Yesterday’s Los Angeles Times profile of Rick Rubin covered a lot of bearded-one basics–he meditates, he hangs out near the shore, he meditates–while throwing out this semi-tantalizing tidbit:
Asked about disappointments in the studio, he mentions a veteran British superstar whose band continues to fill stadiums around the world. Rubin knew the Englishman was used to calling the shots, and he only agreed to produce the solo album after being assured that the artist would keep writing until he and Rubin agreed they had enough good songs for an album.
Early in the process, however, the singer played a song for Rubin and waited for a reaction. Rubin said he liked it, but thought the rocker could do better. “Well, his face fell,” Rubin recalls. “It was probably the first time someone criticized his work in 30 years. I could tell at that point it was going to be an ego-driven project, not a music-driven project.”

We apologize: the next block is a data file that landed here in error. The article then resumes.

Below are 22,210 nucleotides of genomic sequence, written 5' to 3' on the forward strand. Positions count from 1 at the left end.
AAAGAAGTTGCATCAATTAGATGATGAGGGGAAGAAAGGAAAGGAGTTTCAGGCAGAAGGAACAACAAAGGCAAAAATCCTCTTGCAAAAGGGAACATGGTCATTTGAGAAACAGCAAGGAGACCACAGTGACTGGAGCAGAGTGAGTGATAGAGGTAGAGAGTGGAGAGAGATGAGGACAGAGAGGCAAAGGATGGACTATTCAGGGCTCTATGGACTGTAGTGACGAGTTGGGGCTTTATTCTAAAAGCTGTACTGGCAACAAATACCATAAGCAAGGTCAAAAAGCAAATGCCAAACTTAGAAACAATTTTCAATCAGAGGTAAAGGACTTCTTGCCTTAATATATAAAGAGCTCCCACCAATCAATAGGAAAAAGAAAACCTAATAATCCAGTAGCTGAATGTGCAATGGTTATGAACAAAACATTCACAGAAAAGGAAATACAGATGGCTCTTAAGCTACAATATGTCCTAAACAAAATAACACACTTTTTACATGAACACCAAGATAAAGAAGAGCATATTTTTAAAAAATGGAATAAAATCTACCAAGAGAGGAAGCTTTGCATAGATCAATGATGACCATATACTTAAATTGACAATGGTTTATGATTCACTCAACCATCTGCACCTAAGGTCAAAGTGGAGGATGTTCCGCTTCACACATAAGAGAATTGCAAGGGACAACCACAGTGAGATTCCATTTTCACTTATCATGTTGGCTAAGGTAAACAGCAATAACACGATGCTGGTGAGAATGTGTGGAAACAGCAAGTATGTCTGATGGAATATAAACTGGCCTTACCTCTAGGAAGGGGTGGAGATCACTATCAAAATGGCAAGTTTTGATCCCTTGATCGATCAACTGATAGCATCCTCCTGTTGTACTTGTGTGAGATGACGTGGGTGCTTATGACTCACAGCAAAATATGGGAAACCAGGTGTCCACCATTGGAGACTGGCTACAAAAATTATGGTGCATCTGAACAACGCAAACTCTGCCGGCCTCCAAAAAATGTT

You can eliminate Ray Stevens from the list of suspects, since he grew up in Georgia. A thorough glance-over at Rubin’s discography, however, indicates that a certain wandering spirit was the one getting all frowny–though we’re pretty sure that particular suspect’s face hasn’t actually changed expressions since 1972.
A balance of rattle and om [LATimes.com]